Weeks later I walk through the roadless heart of Grand Staircase Escalante: a 1.9 million acre landscape so complicated and fantastic in its revelation of progressive sandstone layers that 'Staircase' had to be its name. Days go by without me seeing another soul; I feel more alive and human to the core than I have in years. Living among wilderness brings out human essence; there is a primal peace to existing simply, a natural rhythm of living with the land. Being small and part of nature drives home life’s beautiful simplicity.
I spend hard long days on the Kaiparowits Plateau, crossing through its hellish heat and desolation. “It is a fierce and dangerous place, and it is wilderness right down to its burning core.” I didn’t know these words before I headed off into Kaiparowits, but having come out the other side I know first-hand how true they are.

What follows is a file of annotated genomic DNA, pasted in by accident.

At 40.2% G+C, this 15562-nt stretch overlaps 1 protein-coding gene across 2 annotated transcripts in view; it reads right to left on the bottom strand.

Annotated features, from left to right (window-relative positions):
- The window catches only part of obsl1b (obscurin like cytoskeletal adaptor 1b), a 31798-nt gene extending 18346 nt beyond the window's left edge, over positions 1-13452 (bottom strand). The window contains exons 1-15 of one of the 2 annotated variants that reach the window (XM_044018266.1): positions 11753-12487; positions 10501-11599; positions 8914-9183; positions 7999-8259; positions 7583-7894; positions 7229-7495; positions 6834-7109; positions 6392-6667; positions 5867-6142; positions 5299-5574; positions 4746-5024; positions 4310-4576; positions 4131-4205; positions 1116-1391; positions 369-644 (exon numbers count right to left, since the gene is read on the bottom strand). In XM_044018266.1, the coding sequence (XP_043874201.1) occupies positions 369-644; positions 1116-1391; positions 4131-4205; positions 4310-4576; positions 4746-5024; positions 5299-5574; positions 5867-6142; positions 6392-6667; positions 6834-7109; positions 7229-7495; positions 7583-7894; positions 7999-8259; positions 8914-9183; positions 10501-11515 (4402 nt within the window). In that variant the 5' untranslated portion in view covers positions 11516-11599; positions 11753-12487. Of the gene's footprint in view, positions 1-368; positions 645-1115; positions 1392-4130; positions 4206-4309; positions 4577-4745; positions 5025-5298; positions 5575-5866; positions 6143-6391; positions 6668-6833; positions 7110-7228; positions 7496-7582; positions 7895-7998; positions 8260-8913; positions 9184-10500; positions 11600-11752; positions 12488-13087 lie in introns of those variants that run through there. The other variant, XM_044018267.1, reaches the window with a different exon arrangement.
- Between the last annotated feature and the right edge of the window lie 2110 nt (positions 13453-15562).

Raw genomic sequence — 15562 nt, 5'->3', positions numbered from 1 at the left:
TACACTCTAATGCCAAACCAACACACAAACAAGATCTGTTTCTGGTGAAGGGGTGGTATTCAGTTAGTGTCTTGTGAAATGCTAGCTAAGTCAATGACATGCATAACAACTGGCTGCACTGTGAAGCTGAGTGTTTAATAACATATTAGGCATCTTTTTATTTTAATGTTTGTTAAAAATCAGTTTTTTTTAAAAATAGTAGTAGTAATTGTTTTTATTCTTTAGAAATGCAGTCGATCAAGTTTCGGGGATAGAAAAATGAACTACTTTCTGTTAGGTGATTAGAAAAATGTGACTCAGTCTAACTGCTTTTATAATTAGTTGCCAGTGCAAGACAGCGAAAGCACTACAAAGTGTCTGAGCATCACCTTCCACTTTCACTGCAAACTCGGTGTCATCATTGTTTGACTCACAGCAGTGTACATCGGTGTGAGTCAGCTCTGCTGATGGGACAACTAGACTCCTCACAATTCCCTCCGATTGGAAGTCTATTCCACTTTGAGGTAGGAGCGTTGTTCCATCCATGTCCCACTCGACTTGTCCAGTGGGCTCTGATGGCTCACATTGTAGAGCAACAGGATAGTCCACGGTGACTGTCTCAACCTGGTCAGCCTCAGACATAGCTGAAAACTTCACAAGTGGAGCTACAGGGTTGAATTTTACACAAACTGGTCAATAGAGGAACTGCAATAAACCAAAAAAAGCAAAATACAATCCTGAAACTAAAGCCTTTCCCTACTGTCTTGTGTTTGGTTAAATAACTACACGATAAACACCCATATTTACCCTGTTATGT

It is here on the Kaiparowits that I first walk alongside surface layer coal beds. It is here I realize that I have no excuse to not speak up for public lands. The Kaiparowits drives home for me what wilderness entails: existential clarity, unforgiving solitude and irrevocable experience. Development is just the same but on the flip side of the coin: unforgiving, irrevocable. Once development starts up there is no going back; once wilderness is lost, it’s lost for good.
There’s a funny thing or two about how natural treasure works.
Size matters. Three individual parcels of wilderness don’t carry the same value as a single area three times the size of one. Contiguous wild spaces are the most powerful form of preservation, for wildlife habitats and historic study just as well as for adventure and explorers.